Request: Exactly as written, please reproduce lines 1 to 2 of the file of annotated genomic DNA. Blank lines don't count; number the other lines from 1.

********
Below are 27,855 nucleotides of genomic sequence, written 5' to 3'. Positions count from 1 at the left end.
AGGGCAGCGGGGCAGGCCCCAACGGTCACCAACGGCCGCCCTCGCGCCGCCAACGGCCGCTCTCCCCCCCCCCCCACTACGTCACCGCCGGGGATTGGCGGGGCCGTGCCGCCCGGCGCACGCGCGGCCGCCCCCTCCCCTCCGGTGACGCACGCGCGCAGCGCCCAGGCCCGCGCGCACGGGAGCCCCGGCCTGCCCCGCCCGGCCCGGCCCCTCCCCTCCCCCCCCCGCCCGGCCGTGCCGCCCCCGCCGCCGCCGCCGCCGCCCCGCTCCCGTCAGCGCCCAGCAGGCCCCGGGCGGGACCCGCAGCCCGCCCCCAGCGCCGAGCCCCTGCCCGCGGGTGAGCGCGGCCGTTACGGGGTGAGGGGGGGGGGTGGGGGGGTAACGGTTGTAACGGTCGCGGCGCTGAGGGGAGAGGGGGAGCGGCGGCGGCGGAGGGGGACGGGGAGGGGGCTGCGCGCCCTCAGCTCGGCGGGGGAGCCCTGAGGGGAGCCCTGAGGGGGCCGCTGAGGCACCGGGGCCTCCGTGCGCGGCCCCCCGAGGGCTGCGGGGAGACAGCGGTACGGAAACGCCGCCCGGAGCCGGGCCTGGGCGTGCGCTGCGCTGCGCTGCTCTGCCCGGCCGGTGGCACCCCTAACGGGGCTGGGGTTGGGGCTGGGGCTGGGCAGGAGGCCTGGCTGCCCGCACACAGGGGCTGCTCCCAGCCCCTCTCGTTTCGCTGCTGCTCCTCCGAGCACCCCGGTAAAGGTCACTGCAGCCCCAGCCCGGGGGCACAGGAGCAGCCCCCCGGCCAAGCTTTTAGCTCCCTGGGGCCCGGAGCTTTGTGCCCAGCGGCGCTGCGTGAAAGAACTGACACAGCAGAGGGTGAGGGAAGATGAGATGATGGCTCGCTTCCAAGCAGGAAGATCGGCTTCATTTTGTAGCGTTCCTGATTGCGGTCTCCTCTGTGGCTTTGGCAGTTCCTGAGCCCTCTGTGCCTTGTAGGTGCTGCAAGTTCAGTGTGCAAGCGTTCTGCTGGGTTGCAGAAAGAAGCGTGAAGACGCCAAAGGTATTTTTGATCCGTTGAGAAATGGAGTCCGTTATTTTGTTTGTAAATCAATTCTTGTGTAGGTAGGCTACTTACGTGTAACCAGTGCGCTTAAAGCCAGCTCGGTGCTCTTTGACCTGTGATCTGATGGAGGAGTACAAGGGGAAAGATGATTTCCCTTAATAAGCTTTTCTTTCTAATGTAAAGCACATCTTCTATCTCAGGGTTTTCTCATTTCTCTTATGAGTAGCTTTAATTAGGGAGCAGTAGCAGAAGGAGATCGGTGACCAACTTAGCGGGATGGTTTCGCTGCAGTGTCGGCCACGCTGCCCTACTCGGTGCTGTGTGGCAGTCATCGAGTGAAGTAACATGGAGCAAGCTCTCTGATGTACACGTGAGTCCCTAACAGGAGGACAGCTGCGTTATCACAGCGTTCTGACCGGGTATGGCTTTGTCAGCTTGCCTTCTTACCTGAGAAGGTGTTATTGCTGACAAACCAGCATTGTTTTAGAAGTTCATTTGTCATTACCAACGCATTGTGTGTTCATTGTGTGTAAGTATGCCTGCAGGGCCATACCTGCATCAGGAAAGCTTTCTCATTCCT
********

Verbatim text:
Below are 27,855 nucleotides of genomic sequence, written 5' to 3'. Positions count from 1 at the left end.
AGGGCAGCGGGGCAGGCCCCAACGGTCACCAACGGCCGCCCTCGCGCCGCCAACGGCCGCTCTCCCCCCCCCCCCACTACGTCACCGCCGGGGATTGGCGGGGCCGTGCCGCCCGGCGCACGCGCGGCCGCCCCCTCCCCTCCGGTGACGCACGCGCGCAGCGCCCAGGCCCGCGCGCACGGGAGCCCCGGCCTGCCCCGCCCGGCCCGGCCCCTCCCCTCCCCCCCCCGCCCGGCCGTGCCGCCCCCGCCGCCGCCGCCGCCGCCCCGCTCCCGTCAGCGCCCAGCAGGCCCCGGGCGGGACCCGCAGCCCGCCCCCAGCGCCGAGCCCCTGCCCGCGGGTGAGCGCGGCCGTTACGGGGTGAGGGGGGGGGGTGGGGGGGTAACGGTTGTAACGGTCGCGGCGCTGAGGGGAGAGGGGGAGCGGCGGCGGCGGAGGGGGACGGGGAGGGGGCTGCGCGCCCTCAGCTCGGCGGGGGAGCCCTGAGGGGAGCCCTGAGGGGGCCGCTGAGGCACCGGGGCCTCCGTGCGCGGCCCCCCGAGGGCTGCGGGGAGACAGCGGTACGGAAACGCCGCCCGGAGCCGGGCCTGGGCGTGCGCTGCGCTGCGCTGCTCTGCCCGGCCGGTGGCACCCCTAACGGGGCTGGGGTTGGGGCTGGGGCTGGGCAGGAGGCCTGGCTGCCCGCACACAGGGGCTGCTCCCAGCCCCTCTCGTTTCGCTGCTGCTCCTCCGAGCACCCCGGTAAAGGTCACTGCAGCCCCAGCCCGGGGGCACAGGAGCAGCCCCCCGGCCAAGCTTTTAGCTCCCTGGGGCCCGGAGCTTTGTGCCCAGCGGCGCTGCGTGAAAGAACTGACACAGCAGAGGGTGAGGGAAGATGAGATGATGGCTCGCTTCCAAGCAGGAAGATCGGCTTCATTTTGTAGCGTTCCTGATTGCGGTCTCCTCTGTGGCTTTGGCAGTTCCTGAGCCCTCTGTGCCTTGTAGGTGCTGCAAGTTCAGTGTGCAAGCGTTCTGCTGGGTTGCAGAAAGAAGCGTGAAGACGCCAAAGGTATTTTTGATCCGTTGAGAAATGGAGTCCGTTATTTTGTTTGTAAATCAATTCTTGTGTAGGTAGGCTACTTACGTGTAACCAGTGCGCTTAAAGCCAGCTCGGTGCTCTTTGACCTGTGATCTGATGGAGGAGTACAAGGGGAAAGATGATTTCCCTTAATAAGCTTTTCTTTCTAATGTAAAGCACATCTTCTATCTCAGGGTTTTCTCATTTCTCTTATGAGTAGCTTTAATTAGGGAGCAGTAGCAGAAGGAGATCGGTGACCAACTTAGCGGGATGGTTTCGCTGCAGTGTCGGCCACGCTGCCCTACTCGGTGCTGTGTGGCAGTCATCGAGTGAAGTAACATGGAGCAAGCTCTCTGATGTACACGTGAGTCCCTAACAGGAGGACAGCTGCGTTATCACAGCGTTCTGACCGGGTATGGCTTTGTCAGCTTGCCTTCTTACCTGAGAAGGTGTTATTGCTGACAAACCAGCATTGTTTTAGAAGTTCATTTGTCATTACCAACGCATTGTGTGTTCATTGTGTGTAAGTATGCCTGCAGGGCCATACCTGCATCAGGAAAGCTTTCTCATTCCT